10 May 2010 – Kuala Lumpur, Malaysia
“Where you from? …. I think America?” The Malaysian taxi driver asked as I got situated in the back seat.
“Good guess!” I was impressed. It’s been ages since anyone guessed correctly – it’s usually UK or Australia. [bxA]
“I can tell by your slang.”
“Really? What slang gave it away?”
He paused then said, “You said ‘how much—‘ …you speak very simply…”
I flashed on myself marching up to the taxi queue outside the Suria KLCC mall and asking, “How much to take me to the Thai Embassy?”
He continued, “Brits are not simple they say many words,” then he mimicked a British accent, “hello, sir, I was wondering—“
I interjected in a British accent, “yes, good day sir, I was wondering if you could please tell me---" and we erupted into giggles, delighted by our terrible impersonations of proper Brits. I flashed back on my London days where I learned, begrudgingly, that I could only assign work to my analysts after I politely inquired about their weekend or some other polite pleasantry.
The taxi driver put his hand to his neck, touching his glands and continued, “Brits speak from the back of throat,” he said in a low, nearly inaudible throaty voice. I flashed on a very smart Thai woman, my Phuket tailor’s English speaking sister, who told me the exact same thing and did a brilliant impersonation of a British person speaking from the back of the throat, barely moving the lips. She had asked me to talk to her so she could listen to me enunciate my words.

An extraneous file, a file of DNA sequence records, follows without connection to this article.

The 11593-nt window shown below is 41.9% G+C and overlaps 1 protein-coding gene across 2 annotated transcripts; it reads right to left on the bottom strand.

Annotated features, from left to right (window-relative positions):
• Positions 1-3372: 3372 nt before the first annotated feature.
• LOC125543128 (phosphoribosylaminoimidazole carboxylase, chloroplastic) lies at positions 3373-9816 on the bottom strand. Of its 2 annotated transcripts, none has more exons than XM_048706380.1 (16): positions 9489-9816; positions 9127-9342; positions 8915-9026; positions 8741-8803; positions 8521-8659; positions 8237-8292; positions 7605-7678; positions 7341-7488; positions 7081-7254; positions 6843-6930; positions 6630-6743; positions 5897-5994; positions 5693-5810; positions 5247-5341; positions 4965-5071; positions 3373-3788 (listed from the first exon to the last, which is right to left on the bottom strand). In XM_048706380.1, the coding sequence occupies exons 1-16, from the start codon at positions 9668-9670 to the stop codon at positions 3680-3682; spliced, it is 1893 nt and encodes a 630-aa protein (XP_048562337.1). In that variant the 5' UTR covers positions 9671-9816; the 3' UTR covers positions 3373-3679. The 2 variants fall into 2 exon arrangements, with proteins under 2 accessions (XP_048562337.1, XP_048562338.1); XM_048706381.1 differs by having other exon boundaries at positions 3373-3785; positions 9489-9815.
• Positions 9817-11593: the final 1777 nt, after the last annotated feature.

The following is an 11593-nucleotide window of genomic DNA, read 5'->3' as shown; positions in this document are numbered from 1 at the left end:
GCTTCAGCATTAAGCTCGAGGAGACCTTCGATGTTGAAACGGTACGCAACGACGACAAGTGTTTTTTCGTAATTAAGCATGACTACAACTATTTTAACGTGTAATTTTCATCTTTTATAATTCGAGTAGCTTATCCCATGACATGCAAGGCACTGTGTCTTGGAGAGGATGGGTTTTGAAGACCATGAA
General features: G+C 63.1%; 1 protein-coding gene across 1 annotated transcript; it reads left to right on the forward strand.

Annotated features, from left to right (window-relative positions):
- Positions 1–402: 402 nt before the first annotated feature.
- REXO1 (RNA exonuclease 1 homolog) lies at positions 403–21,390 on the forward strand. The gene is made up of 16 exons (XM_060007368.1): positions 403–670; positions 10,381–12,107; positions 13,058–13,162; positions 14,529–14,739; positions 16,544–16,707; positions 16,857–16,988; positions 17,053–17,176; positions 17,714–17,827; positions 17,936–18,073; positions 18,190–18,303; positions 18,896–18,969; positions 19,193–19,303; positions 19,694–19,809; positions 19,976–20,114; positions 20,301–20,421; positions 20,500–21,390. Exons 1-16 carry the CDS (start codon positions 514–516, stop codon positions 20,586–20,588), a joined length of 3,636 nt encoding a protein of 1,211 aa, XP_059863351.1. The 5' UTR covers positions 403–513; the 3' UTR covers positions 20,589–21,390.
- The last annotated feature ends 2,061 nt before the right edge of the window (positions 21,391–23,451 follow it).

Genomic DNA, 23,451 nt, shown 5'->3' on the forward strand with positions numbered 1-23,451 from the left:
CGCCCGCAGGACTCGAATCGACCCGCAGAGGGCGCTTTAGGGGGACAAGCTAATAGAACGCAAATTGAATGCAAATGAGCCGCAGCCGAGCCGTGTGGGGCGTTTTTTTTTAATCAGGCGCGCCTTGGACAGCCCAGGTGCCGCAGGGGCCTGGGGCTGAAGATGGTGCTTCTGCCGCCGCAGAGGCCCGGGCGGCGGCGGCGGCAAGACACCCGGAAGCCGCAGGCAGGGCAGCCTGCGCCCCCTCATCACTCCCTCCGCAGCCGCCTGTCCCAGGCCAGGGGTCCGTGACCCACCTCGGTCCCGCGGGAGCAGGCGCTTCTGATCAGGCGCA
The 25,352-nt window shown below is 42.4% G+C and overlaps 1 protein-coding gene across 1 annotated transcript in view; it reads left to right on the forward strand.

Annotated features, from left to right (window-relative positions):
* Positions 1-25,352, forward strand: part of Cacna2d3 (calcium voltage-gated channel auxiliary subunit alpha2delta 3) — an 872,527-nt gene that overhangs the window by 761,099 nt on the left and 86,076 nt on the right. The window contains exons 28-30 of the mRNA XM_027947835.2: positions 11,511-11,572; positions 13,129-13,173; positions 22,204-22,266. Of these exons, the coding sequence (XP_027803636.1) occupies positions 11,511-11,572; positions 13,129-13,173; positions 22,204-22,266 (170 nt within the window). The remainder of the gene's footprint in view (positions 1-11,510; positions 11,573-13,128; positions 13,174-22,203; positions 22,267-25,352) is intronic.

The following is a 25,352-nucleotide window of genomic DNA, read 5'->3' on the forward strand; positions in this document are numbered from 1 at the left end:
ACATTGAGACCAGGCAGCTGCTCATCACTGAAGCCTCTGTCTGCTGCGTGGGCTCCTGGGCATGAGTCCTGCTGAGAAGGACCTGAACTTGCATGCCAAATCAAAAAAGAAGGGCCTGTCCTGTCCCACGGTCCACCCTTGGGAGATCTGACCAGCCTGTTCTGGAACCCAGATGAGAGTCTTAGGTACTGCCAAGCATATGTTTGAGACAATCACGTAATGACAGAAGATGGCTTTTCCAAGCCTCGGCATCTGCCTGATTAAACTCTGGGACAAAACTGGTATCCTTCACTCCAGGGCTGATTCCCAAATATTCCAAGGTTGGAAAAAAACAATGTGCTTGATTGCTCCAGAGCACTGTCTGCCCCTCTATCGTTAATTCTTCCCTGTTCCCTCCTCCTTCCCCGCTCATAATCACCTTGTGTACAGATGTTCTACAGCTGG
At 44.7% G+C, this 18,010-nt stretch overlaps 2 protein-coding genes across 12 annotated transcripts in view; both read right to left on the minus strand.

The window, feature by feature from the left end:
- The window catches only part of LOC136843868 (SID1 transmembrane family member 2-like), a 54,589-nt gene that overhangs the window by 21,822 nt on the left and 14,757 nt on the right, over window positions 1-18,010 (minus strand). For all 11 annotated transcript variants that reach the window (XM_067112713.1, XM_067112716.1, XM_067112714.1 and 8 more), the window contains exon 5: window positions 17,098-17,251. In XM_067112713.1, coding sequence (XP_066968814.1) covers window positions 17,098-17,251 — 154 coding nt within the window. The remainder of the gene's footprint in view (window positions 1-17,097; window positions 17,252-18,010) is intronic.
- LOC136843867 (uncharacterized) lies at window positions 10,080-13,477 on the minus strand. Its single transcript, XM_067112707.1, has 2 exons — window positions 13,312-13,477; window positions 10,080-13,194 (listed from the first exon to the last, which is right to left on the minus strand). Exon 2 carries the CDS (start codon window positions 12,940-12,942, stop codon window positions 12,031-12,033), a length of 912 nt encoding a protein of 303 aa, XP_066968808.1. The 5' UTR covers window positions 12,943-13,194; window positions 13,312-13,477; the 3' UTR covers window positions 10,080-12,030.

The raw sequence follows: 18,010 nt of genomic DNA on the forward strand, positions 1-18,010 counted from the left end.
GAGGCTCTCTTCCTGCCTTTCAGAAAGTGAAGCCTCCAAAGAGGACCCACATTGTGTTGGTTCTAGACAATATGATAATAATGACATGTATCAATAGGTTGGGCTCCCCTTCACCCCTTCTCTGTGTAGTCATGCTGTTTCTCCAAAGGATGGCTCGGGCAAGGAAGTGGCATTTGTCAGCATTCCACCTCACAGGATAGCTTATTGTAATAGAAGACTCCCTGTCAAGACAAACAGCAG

He pointed to the radio and said it was American music. It was a female pop artist. I had just read an article at a Malaysian hair salon about someone named Kesha who I assumed was Lady Gaga since I don’t actually know what’s going on in that world.
“I like rock,” the taxi driver announced, “Scorpions, the Eagles, Hotel California, Rob—"
“Yeah, me too,” I concurred, “did you say Rob Zombie?”
“Yes, I like Rob Zombie.”
“We must be about the same age.”
“When I drink beer and whiskey, I listen to rock.”
“I don’t like whiskey. I like tequila.” I then giggled freely as if Alyssa were in the taxi with me, getting my inside joke.
“Ahh, Texas girl. Tequila. I like Chivas. And rock ‘n roll.”
He pulled up to the curbside next to the white stone walls around the Royal Thai Embassy. I handed him twenty ringgits.
“Kob khun ka,” I said in Thai as I got out of the car.
The embassy was closed for lunch so I found a little Persian restaurant in a small office building. It was freshly painted with enormous posters of Persian patterns and photographs of Iran covering the tall red walls. Malaysian women wearing uniform red polo shirts and red hijabs served Persian food prepared by Iranian men in proper chef’s hats.